At the 22nd Annual Conference of the National Comprehensive Cancer Network (NCCN), held March 23-25, 2017, in Orlando, Florida, Gregory J. Riely, MD, PhD, Memorial Sloan Kettering Cancer Center, spoke about the what, when, and how of biomarker testing in non-small cell lung cancer.
Biomarker testing is essential in lung cancer, Riely said, and should be done at diagnosis. “Even if it is not done at diagnosis, testing before the choice of second-line therapy is valuable as well.”
Riley showed the scanned image of the lungs of a woman who presented with an adenocarcinoma. Diagnosis of an adenocarcinoma may not be as bad as it was a decade ago, he said, adding, “We need to identify biomarkers for this, which, today, can start with molecular analysis and PD-L1 testing.”
Based on the results of the molecular analysis, the patient may receive:
Targeted therapy if positive for EGFR, ALK, or ROS1 mutations
Platinum-based chemotherapy if PD-L1 expression is <50%
Pembrolizumab if PD-L1 expression is >50%
“Current NCCN Guidelines for a patient who presents with metastatic disease recommend molecular testing to establish histologic subtype, smoking cessation counseling, and palliative care. For all the various histological subtypes, molecular testing is central,” Riley said. The key thing is to conduct these tests as part of a broad molecular testing profile. An important consideration is multiplexing to be able to maximize on the small biopsy sample.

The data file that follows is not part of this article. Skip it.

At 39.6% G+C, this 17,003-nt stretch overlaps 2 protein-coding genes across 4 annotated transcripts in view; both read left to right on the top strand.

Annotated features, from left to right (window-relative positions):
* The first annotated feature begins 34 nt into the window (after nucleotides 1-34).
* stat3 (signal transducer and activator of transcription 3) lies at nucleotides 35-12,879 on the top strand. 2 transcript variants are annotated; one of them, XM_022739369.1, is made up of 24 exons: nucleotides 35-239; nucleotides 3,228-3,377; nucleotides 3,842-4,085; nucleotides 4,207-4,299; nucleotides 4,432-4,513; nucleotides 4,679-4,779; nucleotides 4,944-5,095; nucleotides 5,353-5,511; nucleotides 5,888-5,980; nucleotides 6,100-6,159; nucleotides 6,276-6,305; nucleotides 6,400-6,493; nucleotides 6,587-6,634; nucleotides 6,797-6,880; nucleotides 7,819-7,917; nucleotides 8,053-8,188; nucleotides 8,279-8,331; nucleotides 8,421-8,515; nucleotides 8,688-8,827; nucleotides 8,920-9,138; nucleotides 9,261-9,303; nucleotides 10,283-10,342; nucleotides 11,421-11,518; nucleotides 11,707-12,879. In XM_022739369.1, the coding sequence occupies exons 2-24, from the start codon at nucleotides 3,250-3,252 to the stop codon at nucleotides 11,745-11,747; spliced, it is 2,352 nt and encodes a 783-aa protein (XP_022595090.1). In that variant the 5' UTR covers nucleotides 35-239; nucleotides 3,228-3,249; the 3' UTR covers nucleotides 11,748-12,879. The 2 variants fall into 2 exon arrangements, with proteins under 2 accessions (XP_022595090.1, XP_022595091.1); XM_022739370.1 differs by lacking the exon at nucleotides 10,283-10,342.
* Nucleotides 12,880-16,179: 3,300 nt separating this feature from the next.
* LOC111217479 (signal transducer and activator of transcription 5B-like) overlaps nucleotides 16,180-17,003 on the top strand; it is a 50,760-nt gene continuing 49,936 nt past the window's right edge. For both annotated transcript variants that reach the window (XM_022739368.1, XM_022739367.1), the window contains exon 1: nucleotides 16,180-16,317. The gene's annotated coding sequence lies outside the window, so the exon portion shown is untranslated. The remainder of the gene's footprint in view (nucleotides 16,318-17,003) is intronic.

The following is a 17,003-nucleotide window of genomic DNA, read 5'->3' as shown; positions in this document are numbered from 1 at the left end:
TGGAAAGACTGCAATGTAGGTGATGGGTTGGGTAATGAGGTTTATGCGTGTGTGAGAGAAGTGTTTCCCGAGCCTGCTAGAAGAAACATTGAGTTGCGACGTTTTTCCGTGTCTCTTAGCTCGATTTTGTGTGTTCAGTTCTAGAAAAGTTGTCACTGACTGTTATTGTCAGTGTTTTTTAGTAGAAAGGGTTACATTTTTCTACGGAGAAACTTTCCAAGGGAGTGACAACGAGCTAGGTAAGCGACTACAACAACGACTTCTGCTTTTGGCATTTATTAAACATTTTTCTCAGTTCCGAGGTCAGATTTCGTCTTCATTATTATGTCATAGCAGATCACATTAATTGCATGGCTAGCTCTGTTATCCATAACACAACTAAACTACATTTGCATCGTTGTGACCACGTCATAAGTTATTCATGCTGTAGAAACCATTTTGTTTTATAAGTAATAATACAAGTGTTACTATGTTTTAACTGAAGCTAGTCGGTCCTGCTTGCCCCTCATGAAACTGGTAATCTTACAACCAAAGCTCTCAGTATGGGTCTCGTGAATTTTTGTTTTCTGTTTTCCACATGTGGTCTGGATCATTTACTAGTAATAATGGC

Molecular testing for lung cancer has focused on DNA-based tests like sequencing and fluorescence in situ hybridization, known as FISH
. But over the last few years, protein tests have grown in usage, primarily immunohistochemistry.
Riley then shared phase 3 results from the KEYNOTE-024 trial that were presented at the annual meeting of the European Society for Medical Oncology last year and published in the New England Journal of Medicine
, which showed that pembrolizumab was effective in advanced lung cancer, compared with platinum-based chemotherapy, when PD-L1 was expressed in at least 50% of tumor cells.
“However, PD-L1 tests are all over the map, so how do you choose?” asked Riley. The fact that each PD-1 inhibitor introduced and approved has developed a complementary assay to test PD-L1 expression in the tumor samples makes it challenging to figure out how all these tests compare.
A recently published study in JAMA Oncology
compared 4 such PD-L1 assays, and found that while the tests were analytically interchangeable, they had not been cross validated. Further, only 3 of the 4 assays were concordant and reproducible.
An important point that Riley noted during his presentation was that PD-L1 expression is probably stable and there is no clear benefit to repeat a biopsy unless the prior sample is exhausted.
It’s also important, to customize biomarker testing needs based on the institution.
“Often, institutions use a combination of tactics to achieve comprehensive evaluation in a timely manner,” Riley said.